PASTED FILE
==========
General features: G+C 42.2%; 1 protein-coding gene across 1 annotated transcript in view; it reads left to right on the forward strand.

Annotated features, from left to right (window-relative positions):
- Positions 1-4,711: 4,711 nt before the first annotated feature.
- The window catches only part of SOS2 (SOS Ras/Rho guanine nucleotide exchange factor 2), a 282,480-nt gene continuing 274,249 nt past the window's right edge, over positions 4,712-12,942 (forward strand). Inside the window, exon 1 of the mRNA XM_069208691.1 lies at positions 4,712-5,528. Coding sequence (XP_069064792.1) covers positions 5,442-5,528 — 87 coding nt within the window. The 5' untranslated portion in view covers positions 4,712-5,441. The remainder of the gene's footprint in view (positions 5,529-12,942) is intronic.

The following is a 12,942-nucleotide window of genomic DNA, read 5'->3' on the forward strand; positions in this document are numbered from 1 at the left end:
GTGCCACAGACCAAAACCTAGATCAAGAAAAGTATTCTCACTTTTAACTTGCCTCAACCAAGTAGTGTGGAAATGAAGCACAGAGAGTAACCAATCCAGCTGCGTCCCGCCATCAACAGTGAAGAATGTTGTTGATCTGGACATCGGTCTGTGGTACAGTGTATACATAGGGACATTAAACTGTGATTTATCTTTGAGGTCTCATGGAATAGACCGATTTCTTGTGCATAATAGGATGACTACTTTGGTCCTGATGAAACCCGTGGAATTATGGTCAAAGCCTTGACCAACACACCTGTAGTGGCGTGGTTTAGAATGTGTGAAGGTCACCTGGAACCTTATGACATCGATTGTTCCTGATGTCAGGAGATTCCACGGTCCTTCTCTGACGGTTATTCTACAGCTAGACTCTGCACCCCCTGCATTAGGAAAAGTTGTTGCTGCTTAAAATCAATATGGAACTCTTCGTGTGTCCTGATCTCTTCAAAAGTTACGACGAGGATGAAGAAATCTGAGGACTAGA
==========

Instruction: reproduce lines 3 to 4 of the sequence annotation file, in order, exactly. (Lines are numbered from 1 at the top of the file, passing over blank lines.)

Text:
- Positions 1-4,711: 4,711 nt before the first annotated feature.
- The window catches only part of SOS2 (SOS Ras/Rho guanine nucleotide exchange factor 2), a 282,480-nt gene continuing 274,249 nt past the window's right edge, over positions 4,712-12,942 (forward strand). Inside the window, exon 1 of the mRNA XM_069208691.1 lies at positions 4,712-5,528. Coding sequence (XP_069064792.1) covers positions 5,442-5,528 — 87 coding nt within the window. The 5' untranslated portion in view covers positions 4,712-5,441. The remainder of the gene's footprint in view (positions 5,529-12,942) is intronic.